Tschudi and WilliamTell Fade In and Out of FavorThrough centuries of historiography,
Tschudi as a historical source has been discredited and William Tell as the Swiss national hero has swung back and forth on a pendulum of approval and disapproval. According to an article in the American newspaper The Brooklyn Eagle, in the 1880s, the Swiss Canton of Schwyz decided to expunge William Tell from its textbooks, but later reinstated him. In 2006, a Swiss survey about William Tell revealed that 58 percent of the Swiss people believe that William Tell was a legend, yet many Swiss still consider him Switzerland’s national hero.
The historic existence of national heroes like King Arthur, Robin Hood, and William Tell is unverifiable and some historians seriously doubt their validity. Although he believes that William Tell is unverifiable, historian Roger Sablonier, a professor of Middle Age History at the University of Zurich and project manager of the Forum for Swiss history at Schwyz, doesn’t seem to be bothered by his continuing presence in the national psyche.
"In order to maintain its sense of togetherness, a nation needs such myths," he said. "You can criticize them, but they are still somehow alive." He welcomes their presence, but cautions that politicians appropriate them for their own purposes.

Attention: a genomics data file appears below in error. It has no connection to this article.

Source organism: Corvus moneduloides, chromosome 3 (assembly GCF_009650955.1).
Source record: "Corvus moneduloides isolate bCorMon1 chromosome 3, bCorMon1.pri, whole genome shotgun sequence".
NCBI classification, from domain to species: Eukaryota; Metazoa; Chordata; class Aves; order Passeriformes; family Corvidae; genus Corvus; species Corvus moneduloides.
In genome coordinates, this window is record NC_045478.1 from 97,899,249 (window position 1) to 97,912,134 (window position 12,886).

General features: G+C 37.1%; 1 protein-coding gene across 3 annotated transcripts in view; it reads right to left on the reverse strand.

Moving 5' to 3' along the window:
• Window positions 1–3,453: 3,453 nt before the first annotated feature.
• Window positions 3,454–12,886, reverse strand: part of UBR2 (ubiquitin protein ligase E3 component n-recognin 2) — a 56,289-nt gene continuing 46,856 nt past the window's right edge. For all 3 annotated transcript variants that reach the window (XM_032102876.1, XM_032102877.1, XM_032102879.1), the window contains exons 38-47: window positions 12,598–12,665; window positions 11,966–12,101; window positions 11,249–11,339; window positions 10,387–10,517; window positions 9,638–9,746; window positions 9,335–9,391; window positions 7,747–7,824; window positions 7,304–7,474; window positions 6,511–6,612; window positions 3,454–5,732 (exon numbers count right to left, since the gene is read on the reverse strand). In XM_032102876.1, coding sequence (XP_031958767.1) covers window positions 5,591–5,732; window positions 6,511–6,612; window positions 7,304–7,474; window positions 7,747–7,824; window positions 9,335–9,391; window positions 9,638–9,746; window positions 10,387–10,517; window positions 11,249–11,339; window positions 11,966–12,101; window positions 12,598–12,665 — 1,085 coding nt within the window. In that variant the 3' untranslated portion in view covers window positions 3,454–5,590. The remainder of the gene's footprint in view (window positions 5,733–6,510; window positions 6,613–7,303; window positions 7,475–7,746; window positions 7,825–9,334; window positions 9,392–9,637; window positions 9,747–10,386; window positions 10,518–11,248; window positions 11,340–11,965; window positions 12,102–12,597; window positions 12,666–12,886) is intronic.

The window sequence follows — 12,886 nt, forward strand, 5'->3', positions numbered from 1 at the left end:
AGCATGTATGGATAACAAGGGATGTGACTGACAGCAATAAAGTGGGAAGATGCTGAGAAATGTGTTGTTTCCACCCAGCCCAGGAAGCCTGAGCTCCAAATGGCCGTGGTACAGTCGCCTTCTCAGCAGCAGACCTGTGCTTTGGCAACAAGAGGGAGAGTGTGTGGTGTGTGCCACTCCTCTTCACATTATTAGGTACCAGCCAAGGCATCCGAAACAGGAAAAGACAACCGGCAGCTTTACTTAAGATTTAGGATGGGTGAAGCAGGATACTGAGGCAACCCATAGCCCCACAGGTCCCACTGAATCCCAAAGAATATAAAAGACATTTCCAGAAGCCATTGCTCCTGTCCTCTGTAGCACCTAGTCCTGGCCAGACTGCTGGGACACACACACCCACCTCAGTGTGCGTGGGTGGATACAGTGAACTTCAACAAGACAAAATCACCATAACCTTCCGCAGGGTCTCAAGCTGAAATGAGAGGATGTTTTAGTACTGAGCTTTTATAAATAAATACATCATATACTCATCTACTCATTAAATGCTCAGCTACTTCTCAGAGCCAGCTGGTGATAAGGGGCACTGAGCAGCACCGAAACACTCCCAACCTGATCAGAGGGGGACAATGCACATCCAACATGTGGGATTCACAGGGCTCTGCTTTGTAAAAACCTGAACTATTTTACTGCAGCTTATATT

Beware or Be Aware of Myth in History?
Perhaps Joseph Campbell, the late American mythologist, writer, and lecturer, best illustrates the tangling of myth and history in human psyches in his ground breaking non-fiction book of comparative mythology,Hero with a Thousand Faces. In Hero with a Thousand Faces, Campbell presents his perception of the archetypal hero that can be found in world mythologies. Like William Tell, Campbell’s archetypal hero, follows a variations of a pattern of the mythical hero, including the hero’s adventures. The hero puts the knowledge, blessing or benefit that he acquired during his adventures to use in the everyday world, often a positive benefit that serves to define the hero’s role in society.
The evolution of William Tell illustrates that the dividing line between history and myth is often crossed, even with documentation. Historians need to document their work with the best resources possible, but impeccable documentation does not always inspire an interest in history. Sometimes teachers like Miss Burr and Mr. Meyer telling the story of William Tell ignite the curiosity of a child and encourage that child to look beyond the prosaic names and dates that some people call history to the enduring stories of people and nations. As interest in history grows so does documentation knowledge. Eventually, both produce people with a solid sense of history and myth and the intellectual tools to know the difference.
Birmingham, David. Switzerland: Village History. Swallow Press, 2004.
Campbell, Joseph. The Hero with a Thousand Faces. Princeton University Press, 1972.
Campbell, Joseph. The Power of Myth. Anchor, 1991.
Fisher, Leonard Everett. William Tell. Farrar, Straus and Giroux, 1996.
Wilson, John. The History of Switzerland. Cosimo Classics, 2007.